A paper in The Journal of Clinical Endocrinology and Metabolism demonstrated that melatonin increases restorative REM sleep, while another study found that it reduces the incidence and severity of nighttime disturbances. Athletes can also use melatonin strategically before and during travel to help adjust their sleep patterns. Maintaining the delicate balance between melatonin and magnesium levels is paramount to ensuring deep slumber, and Momentous Sleep contains precisely formulated amounts of both.
This is the only form of magnesium proven to cross the blood-brain barrier, which is crucial in encouraging cognitive health. Cognitive health is important as it covers a range of conditions including sleep disorders, stress, anxiety management and others. Magnesium is essential to ensuring all the neurochemicals that regulate the body’s sleep-wake cycle are in balance. A comprehensive study tested Magtein™ and several other kinds of magnesium and found that it was the only kind that significantly elevated participants’ cerebrospinal fluid magnesium concentration, indicating that it increased brain levels of magnesium.
Wild-Harvested Jujube Seeds
These small, brightly colored powerhouses have been used by cultures across the globe as a traditional medicine panacea for insomnia and anxiety. Native to the southern US, Australia, Asia, and southern Europe, jujube seeds have been found to stimulate the release of GABA and serotonin, two neurotransmitters that promote restful sleep. A team of Chinese scientists discovered that jujube also reduces excitation within the hippocampus, calming the brain. They believe that this is due to the high levels of two kinds of phytochemicals – flavonoids and saponin – that have anti-anxiety effects. Flavonoids have also been found to increase the time spent in the SWS (slow wave sleep) and REM (rapid eye movement) phases of sleep, while saponins have a mild sedative effect on the nervous system. The combination of both have been found to increase overall sleep time in animal studies.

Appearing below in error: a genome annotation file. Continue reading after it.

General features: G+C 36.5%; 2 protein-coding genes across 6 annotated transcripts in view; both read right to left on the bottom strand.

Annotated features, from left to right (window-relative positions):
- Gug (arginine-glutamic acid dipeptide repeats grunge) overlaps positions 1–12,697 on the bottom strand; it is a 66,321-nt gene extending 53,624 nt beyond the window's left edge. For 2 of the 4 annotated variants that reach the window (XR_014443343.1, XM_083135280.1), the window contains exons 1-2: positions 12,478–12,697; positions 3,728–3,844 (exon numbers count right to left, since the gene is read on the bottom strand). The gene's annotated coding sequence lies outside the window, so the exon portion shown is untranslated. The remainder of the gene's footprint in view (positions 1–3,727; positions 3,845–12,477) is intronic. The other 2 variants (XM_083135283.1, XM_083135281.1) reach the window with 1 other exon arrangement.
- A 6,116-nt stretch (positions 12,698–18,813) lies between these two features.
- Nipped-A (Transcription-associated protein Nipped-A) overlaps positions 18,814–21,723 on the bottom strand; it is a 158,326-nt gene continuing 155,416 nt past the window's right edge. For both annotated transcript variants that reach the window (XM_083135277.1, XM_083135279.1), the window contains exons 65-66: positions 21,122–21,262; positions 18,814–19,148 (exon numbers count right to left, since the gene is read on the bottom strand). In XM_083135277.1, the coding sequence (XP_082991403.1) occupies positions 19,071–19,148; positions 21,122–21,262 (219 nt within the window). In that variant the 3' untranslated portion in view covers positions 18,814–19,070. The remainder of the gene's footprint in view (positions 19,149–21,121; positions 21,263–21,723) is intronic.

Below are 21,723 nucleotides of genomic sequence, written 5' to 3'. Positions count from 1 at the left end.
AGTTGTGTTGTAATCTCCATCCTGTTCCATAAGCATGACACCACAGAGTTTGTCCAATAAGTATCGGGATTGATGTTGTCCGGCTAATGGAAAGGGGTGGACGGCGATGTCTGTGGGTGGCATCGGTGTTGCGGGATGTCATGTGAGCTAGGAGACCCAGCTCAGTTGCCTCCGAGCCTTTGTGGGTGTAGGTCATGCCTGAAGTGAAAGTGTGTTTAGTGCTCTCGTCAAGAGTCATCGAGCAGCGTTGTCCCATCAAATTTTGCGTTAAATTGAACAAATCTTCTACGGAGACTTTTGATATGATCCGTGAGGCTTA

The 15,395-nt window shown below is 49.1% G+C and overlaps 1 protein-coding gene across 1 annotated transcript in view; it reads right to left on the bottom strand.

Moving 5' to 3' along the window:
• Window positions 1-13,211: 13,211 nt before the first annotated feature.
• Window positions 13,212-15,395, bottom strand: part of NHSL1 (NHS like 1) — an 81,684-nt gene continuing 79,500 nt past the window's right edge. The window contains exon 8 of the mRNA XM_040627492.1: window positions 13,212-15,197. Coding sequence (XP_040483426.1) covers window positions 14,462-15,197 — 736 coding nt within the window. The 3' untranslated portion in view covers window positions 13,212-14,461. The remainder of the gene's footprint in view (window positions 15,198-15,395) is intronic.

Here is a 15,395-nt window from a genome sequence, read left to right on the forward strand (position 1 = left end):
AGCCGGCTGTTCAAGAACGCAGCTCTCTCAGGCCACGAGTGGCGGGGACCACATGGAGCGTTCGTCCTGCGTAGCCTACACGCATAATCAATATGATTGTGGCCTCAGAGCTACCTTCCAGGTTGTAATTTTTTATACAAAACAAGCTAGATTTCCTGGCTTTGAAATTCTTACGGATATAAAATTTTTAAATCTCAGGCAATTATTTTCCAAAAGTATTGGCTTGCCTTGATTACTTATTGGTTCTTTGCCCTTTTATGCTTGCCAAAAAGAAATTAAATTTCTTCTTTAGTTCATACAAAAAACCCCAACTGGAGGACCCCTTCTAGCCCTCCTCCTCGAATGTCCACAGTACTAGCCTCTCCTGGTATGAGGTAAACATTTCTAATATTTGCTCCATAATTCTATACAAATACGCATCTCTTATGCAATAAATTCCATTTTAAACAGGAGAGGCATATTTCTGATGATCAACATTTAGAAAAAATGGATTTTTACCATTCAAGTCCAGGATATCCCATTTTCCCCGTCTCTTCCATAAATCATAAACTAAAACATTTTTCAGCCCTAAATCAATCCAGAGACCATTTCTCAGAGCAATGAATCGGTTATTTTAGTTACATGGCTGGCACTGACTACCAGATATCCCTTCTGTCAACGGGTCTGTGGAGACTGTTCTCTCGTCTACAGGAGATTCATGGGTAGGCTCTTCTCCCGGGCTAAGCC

All Set for Better Sleep
Once we’d settled on this potent trifecta of ingredients and had our athletes test it, we followed our usual uncompromising quality control protocol and submitted Momentous Sleep to the rigorous evaluation of the NSF Certified for Sport® program. The end result? A unique formula that promotes longer, higher-quality sleep, night after night. So even if you struggle with nighttime stress and anxiety, face sleep disruption from travel, or find it hard to wind down after late practices or games, you can still get a good night’s rest and be ready to give your best the next day.